David Sanborn performs at Wentz Hall

Acclaimed jazz saxophonist David Sanborn made a stop at North Central College Saturday night for an intimate concert in Wentz Hall. Sanborn played a set from his recent album, a tribute to Ray Charles: “Only Everything”.

Audience members watched as David Sanborn went back to his gospel and rhythm and blues roots, with organist Joey DeFrancesco and Drummer Jean Lake by his side.

“It was that period of music that was really influential to me,” says Sanborn. “There were two great saxophone players in Ray Charles’ band— Hank Crawford and David Newman—who were the major figures in my life, the people that first turned me on to music and made me want to play in the first place.”

Sanborn’s roots are also in the Midwest. He grew up in St. Louis, attended Northwestern University in Evanston, and has played with countless Chicago greats. His favorite collaboration—Buddy Guy.

“He’s like a nuclear reactor, this guy, he’s an amazing singer and guitar player to this day, he’s gotta be in his 70’s and he’s still playing his ass off,” says Sanborn.

Sanborh himself is 65. But he’s not stopping yet.

“We’re pretty much on the road until the end of the year, until the end of my life,” says Sanborn.

Sanborn is the first concert of North Central College’s Fine and Performing Arts Season 2010-2011.

And he was a great start. Sanborn was due to play for just an hour but ended up doing an encore that extended his concert past 90 minutes.

During the concert, Sanborn told the audience, “That you very much for coming out tonight and making it possible for us to make a living doing something we love to do. You know the truth is, and I shouldn’t say this in public, I would do this for nothing.” He paused, “I say this after I get paid of course.” The whole audience laughed.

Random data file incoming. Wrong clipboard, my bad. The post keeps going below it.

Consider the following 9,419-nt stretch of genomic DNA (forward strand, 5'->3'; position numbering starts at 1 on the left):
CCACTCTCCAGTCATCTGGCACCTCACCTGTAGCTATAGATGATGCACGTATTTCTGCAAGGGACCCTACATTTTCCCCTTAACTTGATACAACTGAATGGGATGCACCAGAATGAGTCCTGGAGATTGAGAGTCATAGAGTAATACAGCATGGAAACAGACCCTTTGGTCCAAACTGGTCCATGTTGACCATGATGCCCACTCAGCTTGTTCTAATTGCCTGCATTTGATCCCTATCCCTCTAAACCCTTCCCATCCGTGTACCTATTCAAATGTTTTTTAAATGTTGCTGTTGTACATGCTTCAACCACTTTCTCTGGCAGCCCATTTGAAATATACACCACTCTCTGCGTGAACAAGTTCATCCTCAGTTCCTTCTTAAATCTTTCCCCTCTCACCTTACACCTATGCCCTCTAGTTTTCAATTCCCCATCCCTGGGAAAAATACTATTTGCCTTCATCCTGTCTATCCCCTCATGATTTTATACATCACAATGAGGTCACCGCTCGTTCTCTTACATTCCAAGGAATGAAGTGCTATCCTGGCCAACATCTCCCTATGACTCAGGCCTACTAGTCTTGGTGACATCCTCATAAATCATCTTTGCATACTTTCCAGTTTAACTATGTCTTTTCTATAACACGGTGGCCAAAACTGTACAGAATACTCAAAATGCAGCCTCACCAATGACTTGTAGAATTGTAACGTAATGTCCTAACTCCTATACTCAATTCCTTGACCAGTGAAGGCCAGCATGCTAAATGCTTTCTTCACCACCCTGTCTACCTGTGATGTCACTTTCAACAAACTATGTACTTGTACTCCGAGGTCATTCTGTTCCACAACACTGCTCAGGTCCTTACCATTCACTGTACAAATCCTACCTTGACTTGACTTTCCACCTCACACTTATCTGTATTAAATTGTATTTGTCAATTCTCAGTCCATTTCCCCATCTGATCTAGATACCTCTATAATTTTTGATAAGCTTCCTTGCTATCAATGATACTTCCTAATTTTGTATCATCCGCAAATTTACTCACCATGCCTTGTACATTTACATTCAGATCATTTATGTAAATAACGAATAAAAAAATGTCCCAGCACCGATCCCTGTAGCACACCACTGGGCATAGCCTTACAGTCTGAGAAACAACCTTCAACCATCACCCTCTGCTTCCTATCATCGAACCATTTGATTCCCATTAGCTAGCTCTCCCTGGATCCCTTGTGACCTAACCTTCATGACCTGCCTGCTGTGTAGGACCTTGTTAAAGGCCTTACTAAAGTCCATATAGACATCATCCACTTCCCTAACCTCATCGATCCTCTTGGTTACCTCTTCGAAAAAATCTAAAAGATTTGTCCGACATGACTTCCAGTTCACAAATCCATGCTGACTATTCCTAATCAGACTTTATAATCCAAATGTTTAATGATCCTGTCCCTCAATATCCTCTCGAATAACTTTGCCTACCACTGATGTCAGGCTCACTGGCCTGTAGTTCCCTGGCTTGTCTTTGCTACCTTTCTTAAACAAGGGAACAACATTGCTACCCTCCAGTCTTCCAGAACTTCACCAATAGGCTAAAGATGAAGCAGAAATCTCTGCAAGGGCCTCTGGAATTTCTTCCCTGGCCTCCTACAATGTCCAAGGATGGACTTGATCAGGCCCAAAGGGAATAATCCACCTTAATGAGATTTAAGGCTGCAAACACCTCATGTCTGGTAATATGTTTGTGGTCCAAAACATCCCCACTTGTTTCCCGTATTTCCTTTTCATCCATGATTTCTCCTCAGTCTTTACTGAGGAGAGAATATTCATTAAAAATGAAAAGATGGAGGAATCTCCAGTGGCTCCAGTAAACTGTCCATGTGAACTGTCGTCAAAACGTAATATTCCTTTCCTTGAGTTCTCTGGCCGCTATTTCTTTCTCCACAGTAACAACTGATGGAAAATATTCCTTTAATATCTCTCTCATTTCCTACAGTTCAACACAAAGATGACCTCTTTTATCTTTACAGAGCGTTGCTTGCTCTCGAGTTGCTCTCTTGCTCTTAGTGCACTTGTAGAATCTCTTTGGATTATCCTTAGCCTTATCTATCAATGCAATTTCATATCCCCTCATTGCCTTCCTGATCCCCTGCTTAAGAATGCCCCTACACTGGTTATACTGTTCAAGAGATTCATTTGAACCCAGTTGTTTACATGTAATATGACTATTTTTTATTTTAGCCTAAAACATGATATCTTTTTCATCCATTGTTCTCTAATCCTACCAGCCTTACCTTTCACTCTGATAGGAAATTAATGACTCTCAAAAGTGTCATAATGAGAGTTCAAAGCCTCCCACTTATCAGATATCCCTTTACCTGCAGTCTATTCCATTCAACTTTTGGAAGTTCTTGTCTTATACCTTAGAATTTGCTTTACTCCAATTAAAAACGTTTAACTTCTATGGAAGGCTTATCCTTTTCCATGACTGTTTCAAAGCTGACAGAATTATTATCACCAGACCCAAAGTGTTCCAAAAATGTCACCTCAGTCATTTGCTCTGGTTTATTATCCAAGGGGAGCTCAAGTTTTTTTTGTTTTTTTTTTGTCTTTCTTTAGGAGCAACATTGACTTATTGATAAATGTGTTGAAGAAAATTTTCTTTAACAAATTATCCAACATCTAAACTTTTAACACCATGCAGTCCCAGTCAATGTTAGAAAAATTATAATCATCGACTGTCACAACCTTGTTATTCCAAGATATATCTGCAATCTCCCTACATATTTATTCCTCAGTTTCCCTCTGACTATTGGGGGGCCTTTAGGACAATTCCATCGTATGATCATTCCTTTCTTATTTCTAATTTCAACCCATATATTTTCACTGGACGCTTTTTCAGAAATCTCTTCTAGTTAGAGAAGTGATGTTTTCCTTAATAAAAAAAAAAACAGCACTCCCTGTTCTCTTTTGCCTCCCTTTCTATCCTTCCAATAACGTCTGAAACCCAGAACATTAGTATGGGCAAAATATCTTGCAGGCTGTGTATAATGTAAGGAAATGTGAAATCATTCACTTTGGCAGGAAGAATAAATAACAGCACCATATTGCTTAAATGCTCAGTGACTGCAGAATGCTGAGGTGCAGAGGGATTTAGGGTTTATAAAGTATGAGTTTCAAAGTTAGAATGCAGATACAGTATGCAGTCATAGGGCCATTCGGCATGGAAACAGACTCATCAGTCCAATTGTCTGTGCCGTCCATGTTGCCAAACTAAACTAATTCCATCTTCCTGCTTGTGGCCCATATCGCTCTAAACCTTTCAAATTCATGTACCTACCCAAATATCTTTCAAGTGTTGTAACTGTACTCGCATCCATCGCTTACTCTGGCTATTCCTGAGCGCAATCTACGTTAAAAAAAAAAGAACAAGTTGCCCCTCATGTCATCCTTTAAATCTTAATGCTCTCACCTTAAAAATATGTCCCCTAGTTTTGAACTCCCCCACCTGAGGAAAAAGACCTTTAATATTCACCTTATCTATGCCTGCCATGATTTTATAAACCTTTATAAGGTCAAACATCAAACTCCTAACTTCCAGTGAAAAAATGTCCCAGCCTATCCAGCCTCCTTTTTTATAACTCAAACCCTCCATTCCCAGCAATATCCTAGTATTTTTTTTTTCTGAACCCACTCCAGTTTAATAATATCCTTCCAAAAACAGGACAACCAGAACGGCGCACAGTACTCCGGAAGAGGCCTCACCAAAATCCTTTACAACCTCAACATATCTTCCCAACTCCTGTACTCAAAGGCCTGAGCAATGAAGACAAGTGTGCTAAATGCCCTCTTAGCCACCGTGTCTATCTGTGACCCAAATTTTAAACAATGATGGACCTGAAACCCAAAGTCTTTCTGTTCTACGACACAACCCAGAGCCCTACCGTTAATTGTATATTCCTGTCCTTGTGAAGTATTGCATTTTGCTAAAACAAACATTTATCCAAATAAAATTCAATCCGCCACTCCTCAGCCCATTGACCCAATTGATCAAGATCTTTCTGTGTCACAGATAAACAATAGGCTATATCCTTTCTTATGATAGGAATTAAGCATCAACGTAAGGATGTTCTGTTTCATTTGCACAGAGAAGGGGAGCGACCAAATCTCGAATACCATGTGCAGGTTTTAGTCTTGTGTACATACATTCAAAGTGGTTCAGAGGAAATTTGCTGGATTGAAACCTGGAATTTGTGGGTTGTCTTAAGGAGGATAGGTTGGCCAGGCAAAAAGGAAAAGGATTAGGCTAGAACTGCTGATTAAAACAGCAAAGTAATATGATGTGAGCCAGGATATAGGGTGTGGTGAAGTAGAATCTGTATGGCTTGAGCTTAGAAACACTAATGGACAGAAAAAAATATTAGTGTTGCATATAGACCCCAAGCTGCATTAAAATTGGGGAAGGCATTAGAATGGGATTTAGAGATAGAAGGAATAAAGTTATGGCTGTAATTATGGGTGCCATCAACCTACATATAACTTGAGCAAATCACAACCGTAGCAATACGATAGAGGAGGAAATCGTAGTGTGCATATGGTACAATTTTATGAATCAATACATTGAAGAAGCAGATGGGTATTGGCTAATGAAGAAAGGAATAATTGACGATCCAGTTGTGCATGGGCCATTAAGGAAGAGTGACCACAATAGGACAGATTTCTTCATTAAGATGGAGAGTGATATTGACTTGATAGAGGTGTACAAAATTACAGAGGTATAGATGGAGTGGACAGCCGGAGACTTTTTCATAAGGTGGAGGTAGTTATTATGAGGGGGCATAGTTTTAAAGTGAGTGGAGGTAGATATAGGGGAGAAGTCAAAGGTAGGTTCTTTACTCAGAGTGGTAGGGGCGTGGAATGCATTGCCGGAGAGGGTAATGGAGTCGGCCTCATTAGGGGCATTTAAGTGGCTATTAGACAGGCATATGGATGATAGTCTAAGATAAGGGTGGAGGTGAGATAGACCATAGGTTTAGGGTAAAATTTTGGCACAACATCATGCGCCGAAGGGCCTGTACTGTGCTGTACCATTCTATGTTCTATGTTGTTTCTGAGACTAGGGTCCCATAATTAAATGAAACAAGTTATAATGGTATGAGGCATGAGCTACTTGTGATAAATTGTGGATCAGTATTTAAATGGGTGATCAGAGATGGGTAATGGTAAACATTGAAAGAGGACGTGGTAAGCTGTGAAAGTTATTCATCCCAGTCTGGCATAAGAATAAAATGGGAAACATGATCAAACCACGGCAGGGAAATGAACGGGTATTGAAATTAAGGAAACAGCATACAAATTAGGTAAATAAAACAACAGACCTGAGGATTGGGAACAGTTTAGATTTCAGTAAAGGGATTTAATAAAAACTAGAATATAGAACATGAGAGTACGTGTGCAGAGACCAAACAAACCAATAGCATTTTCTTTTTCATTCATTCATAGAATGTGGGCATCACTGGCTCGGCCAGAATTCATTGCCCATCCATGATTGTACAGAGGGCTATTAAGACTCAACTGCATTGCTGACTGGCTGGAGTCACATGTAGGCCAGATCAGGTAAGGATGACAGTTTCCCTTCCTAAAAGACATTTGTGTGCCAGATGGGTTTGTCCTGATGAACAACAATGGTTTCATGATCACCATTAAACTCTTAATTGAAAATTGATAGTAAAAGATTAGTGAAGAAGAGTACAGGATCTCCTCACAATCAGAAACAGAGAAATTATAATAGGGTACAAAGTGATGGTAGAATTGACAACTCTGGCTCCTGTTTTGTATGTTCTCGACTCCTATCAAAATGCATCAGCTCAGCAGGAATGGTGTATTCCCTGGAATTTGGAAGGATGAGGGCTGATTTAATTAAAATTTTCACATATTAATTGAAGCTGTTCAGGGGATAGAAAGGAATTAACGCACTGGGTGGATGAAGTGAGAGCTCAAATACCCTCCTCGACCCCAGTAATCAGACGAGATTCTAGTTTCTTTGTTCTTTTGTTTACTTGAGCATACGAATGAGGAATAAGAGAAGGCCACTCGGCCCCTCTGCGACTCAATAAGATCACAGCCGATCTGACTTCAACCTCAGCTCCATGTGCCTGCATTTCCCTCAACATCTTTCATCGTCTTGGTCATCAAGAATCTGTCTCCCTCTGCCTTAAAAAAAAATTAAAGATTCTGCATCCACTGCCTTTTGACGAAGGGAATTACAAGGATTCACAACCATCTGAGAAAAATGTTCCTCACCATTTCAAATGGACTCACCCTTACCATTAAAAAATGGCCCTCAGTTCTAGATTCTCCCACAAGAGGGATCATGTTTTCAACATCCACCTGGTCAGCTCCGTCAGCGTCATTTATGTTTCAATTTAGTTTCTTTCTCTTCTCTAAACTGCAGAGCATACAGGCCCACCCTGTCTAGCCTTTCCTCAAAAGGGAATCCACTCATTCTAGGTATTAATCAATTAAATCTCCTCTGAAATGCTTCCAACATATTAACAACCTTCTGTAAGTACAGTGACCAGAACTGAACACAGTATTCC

Sanborn, who’s played in large venues like Madison Square Garden, enjoyed with intimate size of Wentz.

“It’s because the audience is right there, and the way that the room is designed, the audience is kind of, you can kind of see everybody so it feels very intimate, it feels very close,” says Sanborn.

Sanborn thinks live performances are more important now than ever before.

“That’s the essence of it, you know it’s hearing the room ring, it’s seeing the guy connect to the drums or saxophone or organ or whatever it is…It brings it down to what it’s really all about.”

And that’s what Sanborn did at North Central College on Saturday night.


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